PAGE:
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Old October 18th, 2017, 20:11
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TRCM TRCM is offline
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Join Date: Jan 2007
Location: Newport News,VA
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Re: Pre-Production Sneak Peak at Boostwerks Comp Mount

Quote:
Originally Posted by Anak View Post
Now it was time to address the sector shaft support bearing. Instructions call for a 1 3/8” and a 1 5/16” deep well socket. The 1 3/8” is for the new, extended sector shaft nut and the 1 5/16” is for the old nut. On mine I certainly did not need a deep well socket for the original nut. A standard socket would have been fine. Check yours before you order anything. The socket for the new nut is another matter entirely. Deep well isn’t deep enough. What you need is extra deep, if you can find it.


When I tried to order my sockets the 1 3/8” was out of stock, so I opted for 35 mm. It is pretty close. Not perfect, but at that size it will do. When it came in I found it too short, so I tried to get a longer one at Napa. No luck on the length, but I will say that Napa’s pricing was better than Amazon’s. I got a second socket and then proceeded to make my own extra deep socket.

Here is the challenge:


I decided to trim both in order to get the joint away from the contact area:



Beveled:



Welded:



Final torque is probably a subject for some personal consideration. Instructions call for 180 ft/lbs (factory spec) with anti-seize (I don’t think the factory calls for that, but I do like something on my threads). If you hunt down the tech specs for Permatex they say to “Reassemble parts using normal torque values.” Personally, I am not so sure about that. From my experience elsewhere, the marketing folks will say just about anything in order to sell a product, regardless of outcome. Here would be the extreme view going the opposite direction: http://benmlee.com/4runner/threads/threads.htm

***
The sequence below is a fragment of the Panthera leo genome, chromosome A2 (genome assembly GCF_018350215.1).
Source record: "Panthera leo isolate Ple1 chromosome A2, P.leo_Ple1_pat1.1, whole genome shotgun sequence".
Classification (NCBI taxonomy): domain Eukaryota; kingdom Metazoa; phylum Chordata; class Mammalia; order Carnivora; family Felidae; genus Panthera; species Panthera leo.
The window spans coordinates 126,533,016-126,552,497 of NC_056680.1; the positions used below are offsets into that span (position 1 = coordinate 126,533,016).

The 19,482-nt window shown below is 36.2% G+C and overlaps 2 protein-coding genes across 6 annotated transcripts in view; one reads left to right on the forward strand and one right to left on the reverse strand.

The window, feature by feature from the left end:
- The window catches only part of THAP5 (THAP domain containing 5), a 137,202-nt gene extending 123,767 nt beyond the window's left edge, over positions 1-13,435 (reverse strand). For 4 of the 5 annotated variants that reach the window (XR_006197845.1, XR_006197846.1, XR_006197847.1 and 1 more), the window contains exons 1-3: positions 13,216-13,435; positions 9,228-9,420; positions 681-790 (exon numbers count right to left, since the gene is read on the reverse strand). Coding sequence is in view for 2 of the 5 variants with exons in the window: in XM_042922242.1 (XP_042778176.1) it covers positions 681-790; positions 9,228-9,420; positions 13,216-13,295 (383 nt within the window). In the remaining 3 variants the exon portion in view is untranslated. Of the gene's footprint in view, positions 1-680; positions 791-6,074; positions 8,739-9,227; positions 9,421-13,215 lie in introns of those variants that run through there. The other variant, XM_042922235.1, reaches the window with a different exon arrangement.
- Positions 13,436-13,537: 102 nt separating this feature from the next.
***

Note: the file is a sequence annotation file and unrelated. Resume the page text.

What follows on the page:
And this is probably the reasonable compromise position: http://www.garagejournal.com/forum/a.../t-226077.html

I am thinking this rule sounds like the path to take: “Using Never Seize versus dry uncoated steel, multiply the specified torque by 0.65.”

But that is a personal decision. From a “follow the rules so the lawyers don’t take your arse” perspective you may be best off following the directions.



I just had to do the same thing on mine. I have the regular steering brace, and it is 1 1/4" (32 m).

NAPA deep sockets were too shallow, even using 2 of them, so I ended up using a NAPA 1 1/4" deep well that I cut the nut portion off of, and welded it t the autozone 32mm deep well socket.

Took forever for the chop saw to cut thru the socket tho, but I guess I did something right by going slowly (or got very lucky) as the cut was square to within .005" per my calipers.

Since they were the same diameter, I used a geesus ring (factory spring steel hose clamp) I had laying around to center them together, and hold them while I tacked them (the slots in the ring worked perfect to tack thru while it was holding them in place) together.

Then I used a u-shaped channel I had laying around to set it in so I could slowly rotate it as I tacked/welded it.

Turned out pretty good, and the 2 pieces are aligned perfectly (the nut will slide into & out of both easily), and a straight edge confirms it.


Still haven't decided on what I am gonna do about the torque tho, as the website directions & the ones I got are different (instruction sheet says anti-seize, website doesn't), and I am not sure 180 with anti-seize won't strip the nut, as depending on the anti-seize used, 180 on the torque wrench could be as high as 280 on the nut.

If I go with using anti-seize and dropping the torque wrench reading by .2, then I could achieve the required 180 ft lbs using my 0-150 ft lb torque wrench by going to 144......and return this new torque wrench I got last night (25-250 range).

Any thoughts ?


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Last edited by TRCM; October 18th, 2017 at 20:19.
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